Ronald Harmon Brown (August 1, 1941 – April 3, 1996)
During President Clinton’s first term in office, he selected Ronald Harmon Brown to serve as secretary of commerce. Before he was elevated to this position, he served as chairman of the Democratic National Committee (DNC), becoming the first African American to hold these posts. Brown lost his life, along with 34 others, in a 1996 plane crash in Croatia.
Brown was born to a middle-class family in Washington, D.C., and was raised in Harlem, New York. He attended Middlebury College in Vermont, where he made history as the first African-American member of the Sigma Phi Epsilon collegiate fraternity.
He joined the National Urban League in 1967 after serving in the U.S. Army for five years. He attended law school at St. John’s Univerity and graduated in 1970 with a law degree.
Six years later, Brown was appointed deputy executive director for programs and governmental affairs of the National Urban League, and in 1979, served as a deputy campaign manager in Senator Edward M. Kennedy’s presidential campaign. Brown also worked as campaign director in Rev. Jesse Jackson’s presidential campaign and in 1988.
The next year, he was elected chairman of the DNC and played a key role in running a successful 1992 Democratic National Convention and helping Bill Clinton succeed in his 1992 presidential bid.
Jesse Brown (March 27, 1944 – August 15, 2002)
Another African American to serve in the Clinton administration was Jesse Brown—a veteran of the United States Marine Corps. He served as secretary of Veterans Affairs from 1993 to 1997 and was the first African American to do so.
A Detroit, Michigan native, Jesse Brown was raised in Chicago, Illinois and attended City Colleges of Chicago, where he graduated with honors.
In 1963, Brown enlisted in the U.S. Marine Corps, reaching the rank of Corporal. While serving in the Vietnam War he suffered a serious injury in 1965 near Da Nang, which left his right arm partly paralyzed.
Brown returned to Chicago and in 1967, he turned his attention to the Disabled American Veterans (DAV), where he served in several positions. There, he became the first African-American executive director of the organization from 1988 to 1993, then he was tapped by President Clinton for the cabinet position.
Hazel Reid O’Leary (born May 17, 1937)
O’Leary has the distinction of being the first woman and first African American to hold the position of U.S. secretary of energy. She was elevated to the post under President Bill Clinton and served from 1993 to 1997.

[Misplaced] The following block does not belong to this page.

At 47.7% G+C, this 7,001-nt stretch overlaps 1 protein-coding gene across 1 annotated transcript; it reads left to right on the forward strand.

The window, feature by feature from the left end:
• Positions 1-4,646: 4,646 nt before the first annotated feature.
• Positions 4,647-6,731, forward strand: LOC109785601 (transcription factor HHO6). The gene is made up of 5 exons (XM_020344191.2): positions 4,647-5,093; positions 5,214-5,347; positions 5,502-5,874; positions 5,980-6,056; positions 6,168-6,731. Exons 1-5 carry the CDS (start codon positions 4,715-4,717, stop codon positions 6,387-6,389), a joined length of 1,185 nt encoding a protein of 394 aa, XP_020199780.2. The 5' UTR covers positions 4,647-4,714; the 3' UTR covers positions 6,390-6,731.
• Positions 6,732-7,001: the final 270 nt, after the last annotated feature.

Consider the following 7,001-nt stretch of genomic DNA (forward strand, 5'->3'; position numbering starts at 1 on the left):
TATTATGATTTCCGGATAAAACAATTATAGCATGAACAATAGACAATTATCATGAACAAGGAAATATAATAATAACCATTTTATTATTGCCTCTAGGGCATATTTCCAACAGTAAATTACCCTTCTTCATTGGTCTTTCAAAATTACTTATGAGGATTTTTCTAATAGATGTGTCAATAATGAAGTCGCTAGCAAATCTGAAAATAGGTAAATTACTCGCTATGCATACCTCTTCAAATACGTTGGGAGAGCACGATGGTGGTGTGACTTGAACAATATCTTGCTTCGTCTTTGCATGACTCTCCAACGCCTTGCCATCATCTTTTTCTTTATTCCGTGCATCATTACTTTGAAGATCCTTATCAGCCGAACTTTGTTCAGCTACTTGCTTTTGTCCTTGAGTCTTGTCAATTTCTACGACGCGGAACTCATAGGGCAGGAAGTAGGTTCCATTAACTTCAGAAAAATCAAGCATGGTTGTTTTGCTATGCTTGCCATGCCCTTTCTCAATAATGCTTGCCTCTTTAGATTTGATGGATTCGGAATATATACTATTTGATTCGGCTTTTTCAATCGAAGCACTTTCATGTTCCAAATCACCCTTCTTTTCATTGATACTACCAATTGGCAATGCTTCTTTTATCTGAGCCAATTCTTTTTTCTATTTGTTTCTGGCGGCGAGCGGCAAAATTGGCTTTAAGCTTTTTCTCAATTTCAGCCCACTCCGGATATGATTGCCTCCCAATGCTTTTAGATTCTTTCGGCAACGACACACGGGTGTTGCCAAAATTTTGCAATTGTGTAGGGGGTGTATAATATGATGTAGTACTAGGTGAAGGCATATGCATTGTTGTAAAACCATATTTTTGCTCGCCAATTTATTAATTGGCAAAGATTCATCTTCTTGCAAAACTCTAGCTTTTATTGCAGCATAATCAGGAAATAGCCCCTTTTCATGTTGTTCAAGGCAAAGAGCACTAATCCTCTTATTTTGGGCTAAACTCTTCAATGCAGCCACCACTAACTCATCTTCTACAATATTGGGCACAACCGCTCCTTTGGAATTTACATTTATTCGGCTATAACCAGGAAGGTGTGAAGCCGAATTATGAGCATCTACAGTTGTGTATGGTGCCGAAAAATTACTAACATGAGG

Born in Newport News, Virginia, O’Leary, attended a segregated school in her early years. Later, she moved to New Jersey, where she attended an integrated school, Arts High School. In 1966, she graduated with a law degree from Rutger’s Law School and later worked as a career prosecutor in organized crime cases in New Jersey.
During her history-making tenure as secretary of energy, O’Leary was praised for declassifying old Department of Energy documents, which include exposing Cold War-era records showing that the U.S. conducted secret testing on the effects of radiation on unsuspecting American citizens.
O’Leary also served as president of Fisk University, a historically Black college, and her alma mater, from 2004 to 2013.
Alexis Margaret Herman (born July 16, 1947)
Herman served as the 23rd and first African-American secretary of labor, under President Bill Clinton. Prior to serving as secretary, she was assistant to the president and director of the White House Office of Public Engagement.
Herman grew up in Mobile, Alabama. After college, she worked to improve employment opportunities for Black laborers and women. She then joined the administration of President Jimmy Carter, working as director of the Labor Department’s Women’s Bureau. She became active in the Democratic Party, working in the campaigns of Jesse Jackson and then serving as chief of staff for the Democratic National Committee under Ronald H. Brown.
CNW’s Black History Month feature continues throughout the month of February.